Most of us were taught that you have to work for what you get in this world. Nothing is free and there are no free rides. If it is free, then there must be a catch. As a young boy I won a scholarship to a Art College. My teachers were very happy, I was very happy but my Daddy said “No way.” He thought I would go off to College and leave him a big bill. The people from the school and my Art teacher came to our house to talk to my Dad. He refused to listen and refused to let me go. So I went in the Army, not the brightest idea. But it put an end to any notion of Art School. I would have to work for anything I got, according to my Dad. Most of us live our life that way, but thanks to God we start to learn about the grace of giving as time passes on.
My grace is sufficient for thee. This is one of the most comforting statements given to us in God’s Word. When we understand how it applies to every aspect of our lives, we will see that God’s grace is, in fact, sufficient for our salvation, for our security and for our suffering. In this Age of Grace, God’s grace reigns supreme for all of our needs.
What is Grace?
Someone has said that grace can be defined as the free unmerited favor of God. However you define grace, there are two truths about grace that are made abundantly clear in scripture.
First, grace and works are mutually exclusive principles. They cannot coexist.
And if by grace, then is it no more of works: otherwise grace is no more grace. But if it be of works, then is it no more grace: otherwise work is no more work. Romans 11:6
The truth of this passage is critical. Many people seem to have the opinion that if they simply, “do their best, God will take care of the rest,” or if they, “reach up as high as they can toward God, he’ll reach down the rest of the way”. This understanding is in direct contradiction to the principle of Romans 11:6. We will either be rewarded based entirely on our works, or we will be rewarded based entirely on God’s grace.
The second principle of grace that scripture teaches is that God’s grace will accept only one response from man. Faith.
Now to him that worketh is the reward not reckoned of grace, but of debt. But to him that worketh not, but believeth on him that justifieth the ungodly, his faith is counted for righteousness. Romans 4:4,5
But without faith it is impossible to please him: for he that cometh to God must believe that he is, and that he is a rewarder of them that diligently seek him. Hebrews 11:6
It is plain to see that grace and works are mutually exclusive. Therefore, the only response that grace can accept is something that is not a work. Notice that in Romans 4:5 Paul specifically excludes faith as being a work-“to him that worketh not, but believeth”. This is because the merit of faith is not in the faith itself, but in the object of the faith. Faith alone does not save. Faith in Mohammed will not save. Faith in your works will not save. Faith in your church will not save. Faith cannot save because faith is not a meritorious work. Faith in Christ will save because in Christ there is merit, not because there is merit in the faith. Scripture is clear-the only response that grace will accept is faith. When you consider the working of grace in your life keep these two important truths in mind. Grace and works are mutually exclusive principles and the only response that grace will accept is faith. We need to stop working and start believing.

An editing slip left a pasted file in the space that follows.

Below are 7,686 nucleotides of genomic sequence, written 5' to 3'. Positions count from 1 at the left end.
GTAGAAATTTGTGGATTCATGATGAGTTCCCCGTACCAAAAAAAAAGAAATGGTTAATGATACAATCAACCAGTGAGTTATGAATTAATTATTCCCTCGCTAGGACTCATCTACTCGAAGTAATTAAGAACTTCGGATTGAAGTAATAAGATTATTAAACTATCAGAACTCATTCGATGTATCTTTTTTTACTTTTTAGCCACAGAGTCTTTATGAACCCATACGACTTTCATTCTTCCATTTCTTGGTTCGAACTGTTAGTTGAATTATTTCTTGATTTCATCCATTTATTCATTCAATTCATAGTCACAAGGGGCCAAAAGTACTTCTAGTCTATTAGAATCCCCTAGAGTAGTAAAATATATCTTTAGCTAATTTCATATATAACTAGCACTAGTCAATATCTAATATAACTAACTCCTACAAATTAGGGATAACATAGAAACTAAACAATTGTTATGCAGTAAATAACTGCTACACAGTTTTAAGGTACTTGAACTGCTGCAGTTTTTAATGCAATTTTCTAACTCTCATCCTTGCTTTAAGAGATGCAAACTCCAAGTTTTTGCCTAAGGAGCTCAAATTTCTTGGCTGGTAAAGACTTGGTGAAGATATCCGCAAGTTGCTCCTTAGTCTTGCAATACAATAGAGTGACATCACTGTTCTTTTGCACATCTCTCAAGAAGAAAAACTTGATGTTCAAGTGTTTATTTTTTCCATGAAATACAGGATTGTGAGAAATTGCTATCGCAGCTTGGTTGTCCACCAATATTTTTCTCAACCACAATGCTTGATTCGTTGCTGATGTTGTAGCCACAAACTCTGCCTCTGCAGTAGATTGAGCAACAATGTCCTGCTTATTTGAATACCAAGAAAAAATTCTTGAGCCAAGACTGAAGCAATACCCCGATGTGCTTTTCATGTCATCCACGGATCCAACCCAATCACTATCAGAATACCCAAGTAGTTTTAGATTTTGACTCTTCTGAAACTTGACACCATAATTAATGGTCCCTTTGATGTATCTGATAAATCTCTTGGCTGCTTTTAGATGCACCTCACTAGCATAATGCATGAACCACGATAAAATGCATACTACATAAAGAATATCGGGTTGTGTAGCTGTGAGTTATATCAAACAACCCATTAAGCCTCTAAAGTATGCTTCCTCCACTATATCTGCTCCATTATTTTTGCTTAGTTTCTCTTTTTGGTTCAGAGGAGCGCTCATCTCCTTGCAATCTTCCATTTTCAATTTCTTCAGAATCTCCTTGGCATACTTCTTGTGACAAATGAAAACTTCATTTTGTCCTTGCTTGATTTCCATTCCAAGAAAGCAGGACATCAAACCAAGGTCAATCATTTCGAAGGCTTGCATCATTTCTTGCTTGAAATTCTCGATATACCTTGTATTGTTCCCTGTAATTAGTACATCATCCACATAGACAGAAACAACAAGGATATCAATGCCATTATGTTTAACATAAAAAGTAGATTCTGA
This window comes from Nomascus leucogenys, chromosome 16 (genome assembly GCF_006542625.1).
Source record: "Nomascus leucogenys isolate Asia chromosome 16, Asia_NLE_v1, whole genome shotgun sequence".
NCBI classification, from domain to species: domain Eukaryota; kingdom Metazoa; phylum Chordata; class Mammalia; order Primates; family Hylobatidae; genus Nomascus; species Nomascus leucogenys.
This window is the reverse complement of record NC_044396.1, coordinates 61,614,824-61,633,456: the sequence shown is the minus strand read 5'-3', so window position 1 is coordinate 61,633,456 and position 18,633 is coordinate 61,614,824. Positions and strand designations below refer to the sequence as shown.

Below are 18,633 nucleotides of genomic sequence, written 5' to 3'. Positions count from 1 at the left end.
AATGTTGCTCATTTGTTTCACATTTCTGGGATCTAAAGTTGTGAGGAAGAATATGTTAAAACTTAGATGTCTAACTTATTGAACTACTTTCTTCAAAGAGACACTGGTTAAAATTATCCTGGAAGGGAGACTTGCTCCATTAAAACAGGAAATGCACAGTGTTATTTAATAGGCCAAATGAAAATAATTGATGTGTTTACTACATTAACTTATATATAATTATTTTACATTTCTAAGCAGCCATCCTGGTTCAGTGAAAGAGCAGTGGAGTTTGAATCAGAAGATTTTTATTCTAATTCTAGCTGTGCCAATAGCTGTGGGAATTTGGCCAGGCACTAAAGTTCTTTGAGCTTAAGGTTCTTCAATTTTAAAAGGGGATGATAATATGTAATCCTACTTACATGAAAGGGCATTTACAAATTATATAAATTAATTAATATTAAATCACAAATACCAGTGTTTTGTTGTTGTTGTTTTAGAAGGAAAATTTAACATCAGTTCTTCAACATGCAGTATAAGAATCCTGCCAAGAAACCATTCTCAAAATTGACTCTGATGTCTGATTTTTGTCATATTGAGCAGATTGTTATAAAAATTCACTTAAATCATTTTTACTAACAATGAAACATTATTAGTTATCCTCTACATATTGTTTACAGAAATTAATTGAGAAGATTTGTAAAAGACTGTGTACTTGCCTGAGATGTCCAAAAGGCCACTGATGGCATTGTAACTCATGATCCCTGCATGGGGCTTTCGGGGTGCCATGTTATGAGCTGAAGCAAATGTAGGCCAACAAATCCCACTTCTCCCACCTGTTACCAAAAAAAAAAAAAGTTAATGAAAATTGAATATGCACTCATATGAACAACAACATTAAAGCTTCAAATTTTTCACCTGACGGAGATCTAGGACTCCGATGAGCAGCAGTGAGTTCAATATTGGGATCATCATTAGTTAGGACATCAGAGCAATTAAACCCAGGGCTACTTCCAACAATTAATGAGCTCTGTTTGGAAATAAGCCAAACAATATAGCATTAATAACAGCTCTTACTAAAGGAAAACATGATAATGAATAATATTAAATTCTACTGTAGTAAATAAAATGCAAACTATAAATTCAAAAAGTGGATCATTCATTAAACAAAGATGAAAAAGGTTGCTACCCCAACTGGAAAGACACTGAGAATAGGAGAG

Saved by Grace
Throughout the Bible, we observe God at work in people’s lives. Sometimes He acts in dramatic fashion, as when He parted the Red Sea to let the Israelites escape from the Egyptian army. At other times it may appear that He’s not taking any action. Mary and Martha sent word to Jesus that their brother needed His help, but Christ delayed before traveling to their home (John 11:3-6). In fact, He was preparing an even greater miracle.
The Holy Spirit helps us recognize God’s presence and handiwork. He does this by cultivating our ability to discern when and where the Lord is at work.
In addition to spiritual discernment, we must develop patience because God operates according to His timetable, not ours. Abraham was promised numerous descendants, but there was a long wait before his wife conceived—in fact, he and Sarah were beyond childbearing years. Impatience can cause us to take matters into our own hands and make mistakes.
The Lord’s efforts can bring delight, as was the case when Hannah became a mother (1 Samuel 1:27-2:1). His plan can also lead through painful times, which was Joseph’s experience. Before the Lord elevated him to a position of authority to help his family, Joseph was sold into slavery and unjustly imprisoned.
Jesus told the disciples that His Father was always at work and so was He. We will be encouraged and strengthened in our faith when we recognize the ways in which God is operating. These glimpses of His handiwork will motivate us to stay the course and help us maintain a godly perspective on life.
By Billy Graham
Some Christians have learned little of a daily devotional life. Some time ago a policeman asked me what the secret of victorious living was. I told him that there is no magic formula that can be pronounced. If any word could describe it, I would say surrender.